Later on internet research would tell me that patients who’d undergone enhancement surgery (where the flap is re-opened) were in higher risk of developing epithelial ingrowth, and one of its effects would be to induce astigmatism – that’s exactly what happened to me. I had enhancement surgery the day after my original LASIK surgery because the laser hung right in the middle of doing my right eye that it didn’t get to correct my grade completely. Thus I had to go back the next day for them to re-open the flap and continue the laser correction. Yes it was a hassle, but I didn’t blame them for the technical problem because it was beyond their control. Little did I know it would lead to another complication during healing. I was a statistic then, when the laser hung during my operation. I continue to be a statistic now, with the epithelial ingrowth inducing astigmatism.
Since the ingrowth had already affected my vision, they decided to have it removed. They told me it was a simple procedure to open the flap and wash away the growing epithelial cells. My operation was scheduled the following Friday.
I came back March 30. I went through the routine check-ups and vision test. Only when I asked what was with my right eye did I learn that I had an astigmatism of 100 on my right eye. Obviously this was new, because I only had myopia (nearsightedness) before my LASIK surgery – I never had astigmatism. I now had an explanation for my degraded right eye vision. Though my procedure was supposedly quick, I had to wait a long time since there were a lot of patients in line for LASIK.
While on the O.R. waiting area, two interns who were observing wanted to see my eye, since I was obviously a rare case for them. I didn’t mind – whatever I could do to aid their learning. They only had one question which I had the perfect answer for – did it affect my vision? When I was finally brought to the operating room and lay down on the bed, I was asked if a picture was already taken since they wanted to submit it somewhere since I was an isolated special case for them. Since we were not sure a recent pic was taken, I said I was ok if they wanted to take a pic first, so they put me out of the surgical attire and I waited to have a pic of my right eye taken. Since they operated on someone else while I was out, I had to wait another 20 minutes before it was my turn again.
Back on the operating table, I was prepared for the pain/pressure that I remember associated with the speculum prying and keeping my eye open. I was pleasantly surprised when it didn’t hurt as much this time. I saw the vision changes when the opened the flap, wash away the cells, and close the flap. There was only slight pain when an assistant was asked to press down on the lower right side of my right eye during the wash. After the procedure my right eye became blurry, which was normal post-op. After the doctor checked my eye under slit lamp, I was cleared to go.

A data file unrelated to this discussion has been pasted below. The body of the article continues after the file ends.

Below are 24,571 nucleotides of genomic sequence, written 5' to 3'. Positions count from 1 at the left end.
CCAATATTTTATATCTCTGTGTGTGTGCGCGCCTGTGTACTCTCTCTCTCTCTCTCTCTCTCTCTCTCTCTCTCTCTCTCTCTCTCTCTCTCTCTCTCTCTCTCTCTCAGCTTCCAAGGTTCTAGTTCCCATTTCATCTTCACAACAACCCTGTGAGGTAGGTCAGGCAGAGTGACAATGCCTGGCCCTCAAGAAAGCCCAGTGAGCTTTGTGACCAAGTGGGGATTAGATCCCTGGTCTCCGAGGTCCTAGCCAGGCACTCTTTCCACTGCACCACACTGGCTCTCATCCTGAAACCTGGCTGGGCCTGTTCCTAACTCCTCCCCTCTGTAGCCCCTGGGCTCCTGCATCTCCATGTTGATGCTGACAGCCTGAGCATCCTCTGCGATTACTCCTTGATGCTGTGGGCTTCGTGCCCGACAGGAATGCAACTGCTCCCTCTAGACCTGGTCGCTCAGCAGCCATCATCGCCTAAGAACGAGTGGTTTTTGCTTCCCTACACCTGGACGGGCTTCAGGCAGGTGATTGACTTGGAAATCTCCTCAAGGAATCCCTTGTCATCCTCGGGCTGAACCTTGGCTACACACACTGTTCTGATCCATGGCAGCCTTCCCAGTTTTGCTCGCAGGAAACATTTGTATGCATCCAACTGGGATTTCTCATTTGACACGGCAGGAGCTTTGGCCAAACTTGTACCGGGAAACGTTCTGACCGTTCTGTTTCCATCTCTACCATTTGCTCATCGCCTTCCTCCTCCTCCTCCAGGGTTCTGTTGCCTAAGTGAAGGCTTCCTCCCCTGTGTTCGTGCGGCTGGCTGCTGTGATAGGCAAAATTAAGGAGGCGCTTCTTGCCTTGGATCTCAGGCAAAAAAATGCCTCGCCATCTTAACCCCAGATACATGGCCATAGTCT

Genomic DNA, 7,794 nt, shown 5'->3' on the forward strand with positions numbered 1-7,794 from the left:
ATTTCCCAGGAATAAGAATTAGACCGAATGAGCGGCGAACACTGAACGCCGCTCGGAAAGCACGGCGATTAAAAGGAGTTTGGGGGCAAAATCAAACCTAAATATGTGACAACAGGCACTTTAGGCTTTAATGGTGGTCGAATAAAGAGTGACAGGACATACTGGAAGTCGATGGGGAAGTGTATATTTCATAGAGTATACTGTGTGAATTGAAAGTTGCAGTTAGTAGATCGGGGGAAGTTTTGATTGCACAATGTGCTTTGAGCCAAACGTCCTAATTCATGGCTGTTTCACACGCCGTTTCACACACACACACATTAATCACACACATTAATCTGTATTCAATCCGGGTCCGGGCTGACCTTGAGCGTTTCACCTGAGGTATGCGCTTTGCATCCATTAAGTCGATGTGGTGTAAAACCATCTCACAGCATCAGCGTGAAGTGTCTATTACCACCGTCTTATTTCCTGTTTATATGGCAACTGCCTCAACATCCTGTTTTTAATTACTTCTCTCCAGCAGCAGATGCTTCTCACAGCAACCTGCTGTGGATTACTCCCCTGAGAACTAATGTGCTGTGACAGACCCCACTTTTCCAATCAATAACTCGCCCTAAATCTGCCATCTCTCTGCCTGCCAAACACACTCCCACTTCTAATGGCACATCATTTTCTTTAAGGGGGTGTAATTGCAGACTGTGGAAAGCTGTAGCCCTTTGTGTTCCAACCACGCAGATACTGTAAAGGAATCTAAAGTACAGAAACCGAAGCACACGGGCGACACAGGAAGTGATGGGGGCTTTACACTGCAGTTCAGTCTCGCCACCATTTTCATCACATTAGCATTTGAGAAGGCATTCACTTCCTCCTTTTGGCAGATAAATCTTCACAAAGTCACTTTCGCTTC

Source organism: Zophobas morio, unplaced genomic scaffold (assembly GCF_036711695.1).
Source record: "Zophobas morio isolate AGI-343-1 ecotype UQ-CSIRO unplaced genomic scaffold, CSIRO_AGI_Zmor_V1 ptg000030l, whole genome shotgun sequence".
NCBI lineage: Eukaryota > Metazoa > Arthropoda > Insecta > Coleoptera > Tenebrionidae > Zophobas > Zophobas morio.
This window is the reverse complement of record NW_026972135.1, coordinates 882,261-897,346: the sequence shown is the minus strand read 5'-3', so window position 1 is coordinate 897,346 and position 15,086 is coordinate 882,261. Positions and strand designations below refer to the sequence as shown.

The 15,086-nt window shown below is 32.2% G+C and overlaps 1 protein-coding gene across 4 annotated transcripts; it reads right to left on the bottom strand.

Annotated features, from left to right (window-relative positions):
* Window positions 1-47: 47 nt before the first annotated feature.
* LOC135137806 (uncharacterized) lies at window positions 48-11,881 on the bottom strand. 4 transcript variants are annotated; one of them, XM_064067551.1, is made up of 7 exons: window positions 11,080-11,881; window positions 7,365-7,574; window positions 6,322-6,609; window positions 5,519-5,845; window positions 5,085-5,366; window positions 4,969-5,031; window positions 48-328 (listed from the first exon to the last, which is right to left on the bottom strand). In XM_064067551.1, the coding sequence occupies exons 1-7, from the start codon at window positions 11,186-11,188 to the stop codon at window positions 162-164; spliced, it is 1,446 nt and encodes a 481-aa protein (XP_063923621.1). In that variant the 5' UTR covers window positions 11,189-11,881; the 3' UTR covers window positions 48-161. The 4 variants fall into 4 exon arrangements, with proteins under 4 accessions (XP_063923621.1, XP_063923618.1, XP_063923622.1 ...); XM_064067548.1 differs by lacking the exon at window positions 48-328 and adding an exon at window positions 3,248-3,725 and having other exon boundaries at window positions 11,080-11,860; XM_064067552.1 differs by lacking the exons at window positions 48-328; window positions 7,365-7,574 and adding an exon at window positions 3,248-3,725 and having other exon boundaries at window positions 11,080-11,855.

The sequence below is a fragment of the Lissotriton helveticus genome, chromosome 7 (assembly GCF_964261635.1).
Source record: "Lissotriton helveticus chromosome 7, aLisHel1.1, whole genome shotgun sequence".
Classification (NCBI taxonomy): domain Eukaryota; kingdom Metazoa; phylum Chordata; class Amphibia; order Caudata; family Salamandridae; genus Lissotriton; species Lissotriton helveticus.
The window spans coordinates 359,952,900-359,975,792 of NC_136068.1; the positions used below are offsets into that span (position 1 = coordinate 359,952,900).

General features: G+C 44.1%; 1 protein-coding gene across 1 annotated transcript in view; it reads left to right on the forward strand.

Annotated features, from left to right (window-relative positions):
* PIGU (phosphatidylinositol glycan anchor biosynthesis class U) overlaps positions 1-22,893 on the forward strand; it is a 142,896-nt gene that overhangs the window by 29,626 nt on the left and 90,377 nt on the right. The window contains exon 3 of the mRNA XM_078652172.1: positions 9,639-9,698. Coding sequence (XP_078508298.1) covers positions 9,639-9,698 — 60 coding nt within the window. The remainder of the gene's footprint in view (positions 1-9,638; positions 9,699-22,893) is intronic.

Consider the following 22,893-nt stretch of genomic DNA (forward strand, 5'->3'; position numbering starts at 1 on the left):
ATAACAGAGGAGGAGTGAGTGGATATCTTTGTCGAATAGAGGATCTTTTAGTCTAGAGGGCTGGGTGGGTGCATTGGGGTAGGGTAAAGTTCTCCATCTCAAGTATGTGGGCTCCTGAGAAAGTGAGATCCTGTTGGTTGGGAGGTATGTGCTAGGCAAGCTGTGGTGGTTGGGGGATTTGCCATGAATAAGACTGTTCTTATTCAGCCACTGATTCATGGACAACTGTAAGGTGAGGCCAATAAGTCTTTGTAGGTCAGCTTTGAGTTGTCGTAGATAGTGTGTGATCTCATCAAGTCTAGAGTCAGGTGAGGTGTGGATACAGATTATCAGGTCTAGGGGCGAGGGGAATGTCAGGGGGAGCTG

The assistant wanted to give me a transparent cover for my right eye for protection; I asked for the transparent goggles instead so I could wear them as soon as I walked out of the O.R. and through the mall without looking too weird. She agreed and kept the transparent eye cover in a pouch (for use that night), together with the prescription for eye drops, and handed over to me. My eye wasn’t also as sensitive to light as it used to be after the original LASIK procedure. Also didn’t feel any pain afterwards, just like after my LASIK. We bought the prescribed eye drops which turned out to be two-in-one antibacterial and anti-inflammatory drops called Vigadexa. I remember being given two separate eye drops for antibacterial and anti-inflammatory after LASIK for free.
The following day I came back for a post-op check-up (I would have complained this time if I was asked to pay a fee again, luckily I wasn’t). During the computer tests I asked how my right eye was and was informed that the structure was ok but my vision was still to be checked. Under the slit-lamp eye check they asked how my vision was and I honestly replied it was still a bit blurry. I was told it was normal to still be hazy since my eye was still swelling a bit from the procedure. I remember not being able to read the smaller letters, but when asked to read through a small hole I was able to read the letters, I just don’t know if it was up to the 20/20 line. They usually don’t share the results unless you ask. I would also learn later that my records would reflect I already had 20/20 vision, but my actual experience was actually not that clear of a vision on my right eye so I don’t know how they came up with the diagnosis of 20/20.